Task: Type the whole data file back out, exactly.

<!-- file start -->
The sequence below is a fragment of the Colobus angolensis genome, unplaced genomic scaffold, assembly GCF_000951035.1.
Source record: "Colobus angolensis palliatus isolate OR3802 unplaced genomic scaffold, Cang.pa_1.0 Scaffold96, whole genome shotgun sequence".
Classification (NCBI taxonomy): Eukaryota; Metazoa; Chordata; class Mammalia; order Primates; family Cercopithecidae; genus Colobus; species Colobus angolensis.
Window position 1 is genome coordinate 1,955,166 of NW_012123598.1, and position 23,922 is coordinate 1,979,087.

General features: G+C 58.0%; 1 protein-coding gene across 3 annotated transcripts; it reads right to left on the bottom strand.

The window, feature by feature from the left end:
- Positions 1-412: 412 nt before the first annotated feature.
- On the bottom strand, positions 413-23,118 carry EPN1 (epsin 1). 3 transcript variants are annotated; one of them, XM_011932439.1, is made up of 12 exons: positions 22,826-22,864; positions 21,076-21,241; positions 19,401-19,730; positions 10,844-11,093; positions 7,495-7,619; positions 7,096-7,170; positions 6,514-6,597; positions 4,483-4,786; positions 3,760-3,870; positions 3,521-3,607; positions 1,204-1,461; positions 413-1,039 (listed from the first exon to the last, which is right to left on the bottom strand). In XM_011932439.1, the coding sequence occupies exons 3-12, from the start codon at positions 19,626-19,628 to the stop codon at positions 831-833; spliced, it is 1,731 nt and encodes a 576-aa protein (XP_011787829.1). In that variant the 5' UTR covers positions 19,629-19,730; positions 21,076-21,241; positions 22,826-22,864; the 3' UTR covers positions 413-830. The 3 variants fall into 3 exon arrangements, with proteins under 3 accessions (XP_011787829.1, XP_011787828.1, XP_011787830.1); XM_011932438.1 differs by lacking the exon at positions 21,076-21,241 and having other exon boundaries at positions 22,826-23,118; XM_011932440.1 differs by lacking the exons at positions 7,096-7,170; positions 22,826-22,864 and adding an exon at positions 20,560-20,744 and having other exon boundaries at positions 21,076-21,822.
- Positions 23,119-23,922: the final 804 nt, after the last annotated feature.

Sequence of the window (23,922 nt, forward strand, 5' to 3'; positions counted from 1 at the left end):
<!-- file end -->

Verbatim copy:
The sequence below is a fragment of the Colobus angolensis genome, unplaced genomic scaffold, assembly GCF_000951035.1.
Source record: "Colobus angolensis palliatus isolate OR3802 unplaced genomic scaffold, Cang.pa_1.0 Scaffold96, whole genome shotgun sequence".
Classification (NCBI taxonomy): Eukaryota; Metazoa; Chordata; class Mammalia; order Primates; family Cercopithecidae; genus Colobus; species Colobus angolensis.
Window position 1 is genome coordinate 1,955,166 of NW_012123598.1, and position 23,922 is coordinate 1,979,087.

General features: G+C 58.0%; 1 protein-coding gene across 3 annotated transcripts; it reads right to left on the bottom strand.

The window, feature by feature from the left end:
- Positions 1-412: 412 nt before the first annotated feature.
- On the bottom strand, positions 413-23,118 carry EPN1 (epsin 1). 3 transcript variants are annotated; one of them, XM_011932439.1, is made up of 12 exons: positions 22,826-22,864; positions 21,076-21,241; positions 19,401-19,730; positions 10,844-11,093; positions 7,495-7,619; positions 7,096-7,170; positions 6,514-6,597; positions 4,483-4,786; positions 3,760-3,870; positions 3,521-3,607; positions 1,204-1,461; positions 413-1,039 (listed from the first exon to the last, which is right to left on the bottom strand). In XM_011932439.1, the coding sequence occupies exons 3-12, from the start codon at positions 19,626-19,628 to the stop codon at positions 831-833; spliced, it is 1,731 nt and encodes a 576-aa protein (XP_011787829.1). In that variant the 5' UTR covers positions 19,629-19,730; positions 21,076-21,241; positions 22,826-22,864; the 3' UTR covers positions 413-830. The 3 variants fall into 3 exon arrangements, with proteins under 3 accessions (XP_011787829.1, XP_011787828.1, XP_011787830.1); XM_011932438.1 differs by lacking the exon at positions 21,076-21,241 and having other exon boundaries at positions 22,826-23,118; XM_011932440.1 differs by lacking the exons at positions 7,096-7,170; positions 22,826-22,864 and adding an exon at positions 20,560-20,744 and having other exon boundaries at positions 21,076-21,822.
- Positions 23,119-23,922: the final 804 nt, after the last annotated feature.

Sequence of the window (23,922 nt, forward strand, 5' to 3'; positions counted from 1 at the left end):